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The administration of the operating room will be dependent on the set-up in a particular hospital.  If the operating room is distinctly under a particular surgical subspecialty, then the operating room is administered by the clinical department concerned.   If the operating room is a complex consisting of activities under various surgical subspecialties, then an operating room management team or committee should be formed. This team or committee should be composed of representatives from the various surgical subspecialties involved, the department of anesthesia, and the nursing service.

THE CHAIRMAN

Considering the objectives of the surgery department and the nature of activities and personnel involved, the chairman of the surgery department must have the following qualifications:

  1. He must be a surgeon.
  2. He must know administration or management.
  3. He must know pedagogy.
  4. He must know how to do research.

REVIEW QUESTIONS III

  1. Name the three groups of essential personnel in the surgery department.
  2. Name the four groups of essential personnel in the operating room.
  3. How many general surgery fellows of the Philippine College of Surgeons are needed for a training program in general surgery to be accredited?
  4. In an ideal set-up, enumerate the type of personnel and their corresponding number that are usually needed in the performance of a major operation.
  5. What is the ultimate basis that will determine the number of personnel required in an operating room?
  6. Usually, who are the members of the operating room management team or committee?
  7. What are the competencies required of the chairman of the surgery department?

*Check answers with those on page 11.

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  1. MANUAL OF POLICIES AND PROCEDURES

GENERAL CONSIDERATIONS

After the objectives have been formulated and after the physical and personnel requirements have been filled in, the next step is to run the department.  To run the surgery department effectively and efficiently, a manual of policies and procedures is needed.  The manual should guide the present and future staff.  It should be reviewed and revised periodically.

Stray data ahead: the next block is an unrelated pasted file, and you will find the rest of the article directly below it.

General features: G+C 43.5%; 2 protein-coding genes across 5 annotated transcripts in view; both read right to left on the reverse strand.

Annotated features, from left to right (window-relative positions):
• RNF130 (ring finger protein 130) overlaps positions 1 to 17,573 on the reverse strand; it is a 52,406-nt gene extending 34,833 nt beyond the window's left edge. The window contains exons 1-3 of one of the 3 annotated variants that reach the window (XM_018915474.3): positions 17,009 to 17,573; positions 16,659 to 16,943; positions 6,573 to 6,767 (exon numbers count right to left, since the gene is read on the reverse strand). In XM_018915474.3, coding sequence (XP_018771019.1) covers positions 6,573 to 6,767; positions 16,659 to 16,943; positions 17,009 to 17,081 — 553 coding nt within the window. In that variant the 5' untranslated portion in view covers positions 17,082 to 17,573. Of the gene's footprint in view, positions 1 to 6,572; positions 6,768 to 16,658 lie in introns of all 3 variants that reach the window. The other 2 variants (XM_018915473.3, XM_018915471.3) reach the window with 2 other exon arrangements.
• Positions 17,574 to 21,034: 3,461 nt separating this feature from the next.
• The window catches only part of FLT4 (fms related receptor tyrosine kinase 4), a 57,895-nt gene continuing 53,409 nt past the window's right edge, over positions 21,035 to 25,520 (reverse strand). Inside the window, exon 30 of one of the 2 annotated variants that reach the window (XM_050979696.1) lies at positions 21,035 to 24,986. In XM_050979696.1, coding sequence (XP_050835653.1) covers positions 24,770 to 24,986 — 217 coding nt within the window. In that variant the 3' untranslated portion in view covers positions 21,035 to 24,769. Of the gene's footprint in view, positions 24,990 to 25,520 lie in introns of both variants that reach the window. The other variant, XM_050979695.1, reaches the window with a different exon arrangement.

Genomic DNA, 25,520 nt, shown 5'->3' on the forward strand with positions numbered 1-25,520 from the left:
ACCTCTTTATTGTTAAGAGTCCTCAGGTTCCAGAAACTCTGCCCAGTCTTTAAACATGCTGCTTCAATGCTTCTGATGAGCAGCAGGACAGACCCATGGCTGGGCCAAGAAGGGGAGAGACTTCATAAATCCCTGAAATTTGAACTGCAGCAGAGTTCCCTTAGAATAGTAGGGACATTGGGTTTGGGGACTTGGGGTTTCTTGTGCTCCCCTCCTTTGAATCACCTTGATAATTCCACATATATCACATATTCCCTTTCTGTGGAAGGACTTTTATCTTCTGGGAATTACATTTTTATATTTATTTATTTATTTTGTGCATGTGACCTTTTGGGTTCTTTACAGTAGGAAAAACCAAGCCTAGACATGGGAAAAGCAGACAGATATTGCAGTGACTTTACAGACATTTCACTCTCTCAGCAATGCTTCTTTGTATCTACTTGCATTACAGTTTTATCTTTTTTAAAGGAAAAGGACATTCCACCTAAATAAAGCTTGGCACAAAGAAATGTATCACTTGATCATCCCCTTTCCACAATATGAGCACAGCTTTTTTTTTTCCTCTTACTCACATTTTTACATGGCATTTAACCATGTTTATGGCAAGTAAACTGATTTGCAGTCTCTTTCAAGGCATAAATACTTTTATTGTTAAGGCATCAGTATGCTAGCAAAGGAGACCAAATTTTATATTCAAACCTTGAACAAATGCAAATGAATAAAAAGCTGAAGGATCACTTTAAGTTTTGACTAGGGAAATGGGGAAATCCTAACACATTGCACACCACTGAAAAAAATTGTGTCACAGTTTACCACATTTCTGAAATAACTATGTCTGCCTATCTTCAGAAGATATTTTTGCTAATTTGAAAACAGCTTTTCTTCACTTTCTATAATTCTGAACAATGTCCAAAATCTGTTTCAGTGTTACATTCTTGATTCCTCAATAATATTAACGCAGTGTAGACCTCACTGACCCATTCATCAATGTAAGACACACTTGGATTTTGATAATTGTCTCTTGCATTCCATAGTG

The manual should contain policies and procedures in the various areas under the surgery department or in which the surgery department is involved.  These areas are the operating rooms, the floors and wards where surgical patients are housed, and the surgical consultation rooms, both in the outpatient department as well as in the emergency room.

The manual should also contain policies and procedures on the attainment of the objectives of the surgery department , such as in terms of service, training, and research.

THE OPERATING ROOM

In the operating room, there must be available a manual of policies and procedures.  The manual should contain specific policies and procedures, among other things, on the following:

  1. Safety in the operating room, especially in terms of explosions and infections
  2. Scheduling of cases
  3. Operating room privileges
  4. Records
  5. Charging
  6. Instruments and equipment
  7. Traffic

REVIEW QUESTIONS IV

  1. Explain the importance of a manual of policies and procedures in a surgery department.
  2. Enumerate five major items that should be included in the manual of policies and procedures of an operating room.

*Check answers with those on page 11.

8

  1. THE TRENDS

The present trends in the management of a surgery department consist of the following:

  1. The objectives are not limited to service.  Training and research are usually included because they contribute to perpetuation and quality of service.
  2. All training programs must be accredited with the Philippine Society of General Surgeons.

Accredited training programs will attract trainees more than those non-accredited ones.

  1. Only those surgeons certified by the Philippine Board of Surgery can now be accepted for active and permanent staff membership in hospitals.
  2. An operating room complex is the trend and this is being managed by an operating room management team.

REVIEW QUESTION V

  1. Enumerate three present trends in the management of a surgery department.

*Check answers with those on page 12.

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ANSWERS TO REVIEW QUESTIONS

NOTE:  ANSWERS STATED IN DIFFERENT WAYS BUT WITH ESSENTIALLY THE SAME CONTENT ARE ALSO CORRECT.

ANSWERS TO REVIEW QUESTIONS I

1.1. To examine all patients with a possible surgical disease and afterwhich, to make a logical and accurate diagnosis.